Lessons Learned
  • Parallelism extraction requires global understanding
    • Most programmers only understand parts of an application
  • Algorithms need to be re-designed
    • Programmers benefit from clear view of the algorithmic effect on parallelism
  • Real but rare dependencies often needs to be ignored
    • Error checking code, etc., parallel code is often not equivalent to sequential code
  • Getting more than a small speedup over sequential code is very tricky
    • ~20 versions typically experimented for each application to move away from architecture bottlenecks
implicitly parallel programming flow

Stylized C/C++ or DSL w/ assertions

Implicitly Parallel Programming Flow

Deep analysis w/ feedback assistance

Human

Concurrency discovery

For increased

composability

Visualizable concurrent form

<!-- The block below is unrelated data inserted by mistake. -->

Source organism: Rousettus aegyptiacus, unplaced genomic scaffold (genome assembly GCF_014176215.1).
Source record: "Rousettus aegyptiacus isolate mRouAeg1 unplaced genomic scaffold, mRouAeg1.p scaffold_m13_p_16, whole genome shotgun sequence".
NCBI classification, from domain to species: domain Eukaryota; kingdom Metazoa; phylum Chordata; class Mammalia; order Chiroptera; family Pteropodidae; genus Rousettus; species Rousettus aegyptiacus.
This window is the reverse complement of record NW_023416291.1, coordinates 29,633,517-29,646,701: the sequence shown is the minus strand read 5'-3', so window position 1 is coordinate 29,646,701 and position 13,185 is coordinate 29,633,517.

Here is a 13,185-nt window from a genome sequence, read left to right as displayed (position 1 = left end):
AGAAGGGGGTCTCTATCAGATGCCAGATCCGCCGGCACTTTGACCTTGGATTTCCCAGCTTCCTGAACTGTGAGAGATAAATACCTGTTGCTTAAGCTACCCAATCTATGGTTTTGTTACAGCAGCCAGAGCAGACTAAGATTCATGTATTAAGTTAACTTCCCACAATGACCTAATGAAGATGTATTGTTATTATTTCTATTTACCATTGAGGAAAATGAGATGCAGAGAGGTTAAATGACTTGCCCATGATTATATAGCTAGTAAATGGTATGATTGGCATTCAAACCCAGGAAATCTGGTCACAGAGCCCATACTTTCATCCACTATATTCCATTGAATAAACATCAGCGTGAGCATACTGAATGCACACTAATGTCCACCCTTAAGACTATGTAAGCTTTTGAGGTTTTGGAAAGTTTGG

Systematic search for best/correct code gen

Code-gen space exploration

For increased

scalability

Visualizable sequential assembly code with parallel annotations

parallel execution w/ sequential semantics

Parallel HW w/sequential state gen

For increased

supportability

Debugger

key ideas
Key Ideas
  • Deep program analyses that extend programmer and DSE knowledge for parallelism discovery
    • Key to reduced programmer parallelization efforts
  • Exclusion of infrequent but real dependences using HW STU (Speculative Threading with Undo) support
    • Key to successful parallelization of many real applications
  • Rich program information maintained in IR for access by tools and HW
    • Key to integrate multiple programming models and tools
  • Intuitive, visual presentation to programmers
    • Key to good programmer understanding of algorithm effects